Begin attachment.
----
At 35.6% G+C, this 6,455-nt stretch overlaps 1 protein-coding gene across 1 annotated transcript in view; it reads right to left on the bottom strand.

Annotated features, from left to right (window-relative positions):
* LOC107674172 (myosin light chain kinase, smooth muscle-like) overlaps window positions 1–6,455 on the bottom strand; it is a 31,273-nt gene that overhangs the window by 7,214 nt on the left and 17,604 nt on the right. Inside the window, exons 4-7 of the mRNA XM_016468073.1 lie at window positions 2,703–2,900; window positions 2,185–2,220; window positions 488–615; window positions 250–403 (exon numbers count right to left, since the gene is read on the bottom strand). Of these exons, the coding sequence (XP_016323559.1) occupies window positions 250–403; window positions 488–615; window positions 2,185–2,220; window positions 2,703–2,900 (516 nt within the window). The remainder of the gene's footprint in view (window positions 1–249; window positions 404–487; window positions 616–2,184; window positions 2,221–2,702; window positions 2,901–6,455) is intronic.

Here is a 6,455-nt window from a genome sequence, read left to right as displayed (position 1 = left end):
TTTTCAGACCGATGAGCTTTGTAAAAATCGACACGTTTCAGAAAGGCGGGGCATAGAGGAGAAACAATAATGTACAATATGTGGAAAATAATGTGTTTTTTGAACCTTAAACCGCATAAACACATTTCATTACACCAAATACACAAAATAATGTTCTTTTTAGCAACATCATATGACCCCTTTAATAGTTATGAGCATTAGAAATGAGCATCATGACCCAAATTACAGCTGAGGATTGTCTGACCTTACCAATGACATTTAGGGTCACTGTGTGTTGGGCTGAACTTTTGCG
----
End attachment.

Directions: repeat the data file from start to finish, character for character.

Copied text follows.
At 35.6% G+C, this 6,455-nt stretch overlaps 1 protein-coding gene across 1 annotated transcript in view; it reads right to left on the bottom strand.

Annotated features, from left to right (window-relative positions):
* LOC107674172 (myosin light chain kinase, smooth muscle-like) overlaps window positions 1–6,455 on the bottom strand; it is a 31,273-nt gene that overhangs the window by 7,214 nt on the left and 17,604 nt on the right. Inside the window, exons 4-7 of the mRNA XM_016468073.1 lie at window positions 2,703–2,900; window positions 2,185–2,220; window positions 488–615; window positions 250–403 (exon numbers count right to left, since the gene is read on the bottom strand). Of these exons, the coding sequence (XP_016323559.1) occupies window positions 250–403; window positions 488–615; window positions 2,185–2,220; window positions 2,703–2,900 (516 nt within the window). The remainder of the gene's footprint in view (window positions 1–249; window positions 404–487; window positions 616–2,184; window positions 2,221–2,702; window positions 2,901–6,455) is intronic.

Here is a 6,455-nt window from a genome sequence, read left to right as displayed (position 1 = left end):
TTTTCAGACCGATGAGCTTTGTAAAAATCGACACGTTTCAGAAAGGCGGGGCATAGAGGAGAAACAATAATGTACAATATGTGGAAAATAATGTGTTTTTTGAACCTTAAACCGCATAAACACATTTCATTACACCAAATACACAAAATAATGTTCTTTTTAGCAACATCATATGACCCCTTTAATAGTTATGAGCATTAGAAATGAGCATCATGACCCAAATTACAGCTGAGGATTGTCTGACCTTACCAATGACATTTAGGGTCACTGTGTGTTGGGCTGAACTTTTGCG